Our website is made possible by displaying online advertisements to our visitors. Please consider supporting us by disabling your ad blocker.

Evaluate A Reverse Polish Notation Equation With JavaScript

Previously, I demonstrated how to convert an Infix Notation expression into Reverse Polish Notation using JavaScript, but I never explained how to evaluate the expression.

Reverse Polish Notation via Wikipedia:

A mathematical notation in which every operator follows all of its operands, in contrast to Polish notation, which puts the operator in the prefix position. It is also known as postfix notation and is parenthesis-free as long as operator arities are fixed.

In this phase two article, we’re going to look at how to solve a mathematical expression that has been parsed into Reverse Polish Notation (RPN).

As a refresher, an Infix Notation expression looks like 5 + 3 * 6 - ( 5 / 3 ) + 7 which you’re probably familiar with from your time in school. Postfix Notation of the same expression can be seen as 5 3 6 * + 5 3 / - 7 + which we’re going to see is a little easier to solve than Infix.

To start things off, let’s go ahead and re-use the isNumeric() prototype we created in the Infix to Postfix tutorial.

String.prototype.isNumeric = function() {
    return !isNaN(parseFloat(this)) && isFinite(this);
}

Of course the above code isn’t a necessity depending on your implementation, but since it is available, we’re going to use it.

Now for the general logic behind evaluating RPN:

  1. Loop through all Postfix tokens
    1. If token is a numeric, then add to a stack
    2. If token is an operator, then pop two numerics from the stack and evaluate
    3. Push the evaluated value back into the stack
  2. If more than one value exists in the stack, our RPN expression is incorrect and return so
  3. If one value exists, return it because it is our solution

There really isn’t anything more to it.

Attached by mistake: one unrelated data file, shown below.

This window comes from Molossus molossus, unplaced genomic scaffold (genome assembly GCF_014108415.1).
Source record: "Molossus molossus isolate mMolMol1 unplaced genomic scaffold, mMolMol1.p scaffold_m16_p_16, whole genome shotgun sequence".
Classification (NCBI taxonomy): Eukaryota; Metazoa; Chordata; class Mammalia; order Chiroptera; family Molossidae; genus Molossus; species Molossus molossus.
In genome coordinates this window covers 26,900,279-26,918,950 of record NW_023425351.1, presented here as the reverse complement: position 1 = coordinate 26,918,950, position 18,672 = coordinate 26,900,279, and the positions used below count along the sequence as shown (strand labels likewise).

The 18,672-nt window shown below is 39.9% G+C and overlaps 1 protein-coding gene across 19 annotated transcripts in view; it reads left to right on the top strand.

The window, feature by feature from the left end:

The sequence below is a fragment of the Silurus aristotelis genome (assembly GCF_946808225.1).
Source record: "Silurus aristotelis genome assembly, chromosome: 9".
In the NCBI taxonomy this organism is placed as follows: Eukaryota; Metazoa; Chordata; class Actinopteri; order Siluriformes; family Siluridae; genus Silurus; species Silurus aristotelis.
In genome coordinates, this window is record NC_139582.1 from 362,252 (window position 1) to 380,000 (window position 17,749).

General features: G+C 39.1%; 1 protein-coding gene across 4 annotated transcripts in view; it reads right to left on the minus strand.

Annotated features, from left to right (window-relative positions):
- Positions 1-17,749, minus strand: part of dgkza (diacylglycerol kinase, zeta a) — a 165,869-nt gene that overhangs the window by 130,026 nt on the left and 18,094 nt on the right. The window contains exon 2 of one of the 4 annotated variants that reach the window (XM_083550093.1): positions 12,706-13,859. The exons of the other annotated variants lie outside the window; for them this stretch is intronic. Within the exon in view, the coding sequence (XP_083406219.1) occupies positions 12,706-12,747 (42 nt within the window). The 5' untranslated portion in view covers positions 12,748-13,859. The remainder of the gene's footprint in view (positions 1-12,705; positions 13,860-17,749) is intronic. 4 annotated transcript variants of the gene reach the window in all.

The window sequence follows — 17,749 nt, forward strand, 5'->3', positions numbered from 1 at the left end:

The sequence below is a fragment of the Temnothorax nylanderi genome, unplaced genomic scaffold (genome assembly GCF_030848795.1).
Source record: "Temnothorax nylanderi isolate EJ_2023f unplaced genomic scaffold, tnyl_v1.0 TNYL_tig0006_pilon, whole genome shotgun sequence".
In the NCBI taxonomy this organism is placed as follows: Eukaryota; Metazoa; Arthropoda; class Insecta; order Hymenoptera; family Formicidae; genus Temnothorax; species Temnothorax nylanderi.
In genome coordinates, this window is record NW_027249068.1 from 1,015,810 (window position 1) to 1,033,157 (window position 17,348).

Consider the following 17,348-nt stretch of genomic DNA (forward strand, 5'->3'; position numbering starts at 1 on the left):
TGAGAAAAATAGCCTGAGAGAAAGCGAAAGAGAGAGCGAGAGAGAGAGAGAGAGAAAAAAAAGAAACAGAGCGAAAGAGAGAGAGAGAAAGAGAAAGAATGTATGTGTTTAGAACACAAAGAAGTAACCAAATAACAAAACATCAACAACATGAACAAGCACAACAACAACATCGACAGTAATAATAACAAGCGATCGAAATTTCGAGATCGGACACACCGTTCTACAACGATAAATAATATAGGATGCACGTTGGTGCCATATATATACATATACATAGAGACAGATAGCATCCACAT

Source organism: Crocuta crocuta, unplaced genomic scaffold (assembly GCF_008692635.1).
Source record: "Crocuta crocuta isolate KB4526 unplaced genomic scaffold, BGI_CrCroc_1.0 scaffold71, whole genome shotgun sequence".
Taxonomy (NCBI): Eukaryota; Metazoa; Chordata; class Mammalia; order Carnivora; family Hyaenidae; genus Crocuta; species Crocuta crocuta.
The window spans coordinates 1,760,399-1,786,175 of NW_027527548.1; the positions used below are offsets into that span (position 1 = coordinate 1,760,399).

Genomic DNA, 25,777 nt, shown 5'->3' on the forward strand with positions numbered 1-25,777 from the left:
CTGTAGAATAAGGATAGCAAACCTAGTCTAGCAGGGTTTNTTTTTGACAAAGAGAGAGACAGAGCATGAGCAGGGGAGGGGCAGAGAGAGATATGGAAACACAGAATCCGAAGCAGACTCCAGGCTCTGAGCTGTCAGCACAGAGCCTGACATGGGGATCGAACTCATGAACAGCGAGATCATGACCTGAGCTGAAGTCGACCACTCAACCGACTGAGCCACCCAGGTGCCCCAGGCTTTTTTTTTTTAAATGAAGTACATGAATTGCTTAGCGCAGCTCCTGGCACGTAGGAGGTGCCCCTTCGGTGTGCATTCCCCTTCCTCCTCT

function MathSolver() {

    this.solvePostfix = function(postfix) {
        var resultStack = [];
        postfix = postfix.split(" ");
        for(var i = 0; i < postfix.length; i++) {
            if(postfix[i].isNumeric()) {
                resultStack.push(postfix[i]);
            } else {
                var a = resultStack.pop();
                var b = resultStack.pop();
                if(postfix[i] === "+") {
                    resultStack.push(parseInt(a) + parseInt(b));
                } else if(postfix[i] === "-") {
                    resultStack.push(parseInt(b) - parseInt(a));
                } else if(postfix[i] === "*") {
                    resultStack.push(parseInt(a) * parseInt(b));
                } else if(postfix[i] === "/") {
                    resultStack.push(parseInt(b) / parseInt(a));
                } else if(postfix[i] === "^") {
                    resultStack.push(Math.pow(parseInt(b), parseInt(a)));
                }
            }
        }
        if(resultStack.length > 1) {
            return "error";
        } else {
            return resultStack.pop();
        }
    }

}

Again we’re using a the MathSolver class we used in the previous tutorial.

As you can see it was incredibly simple because we didn’t need to worry about order of operations or anything we took care of in the Infix conversion.

Conclusion

We previously saw how to create a Reverse Polish Notation expression, and now we’ve seen how to solve one. Next time we might visit how to create a calculator application using the things we learned. If you’re interviewing for a software engineering position, this could very well be one of the questions asked because it demonstrates your ability to think logically and creatively.

If you think you can beat my implementation or were asked about something similar in an interview, share your experience in the comments section.

A video version of this article can be seen below.

Nic Raboy

Nic Raboy

Nic Raboy is an advocate of modern web and mobile development technologies. He has experience in Java, JavaScript, Golang and a variety of frameworks such as Angular, NativeScript, and Apache Cordova. Nic writes about his development experiences related to making web and mobile development easier to understand.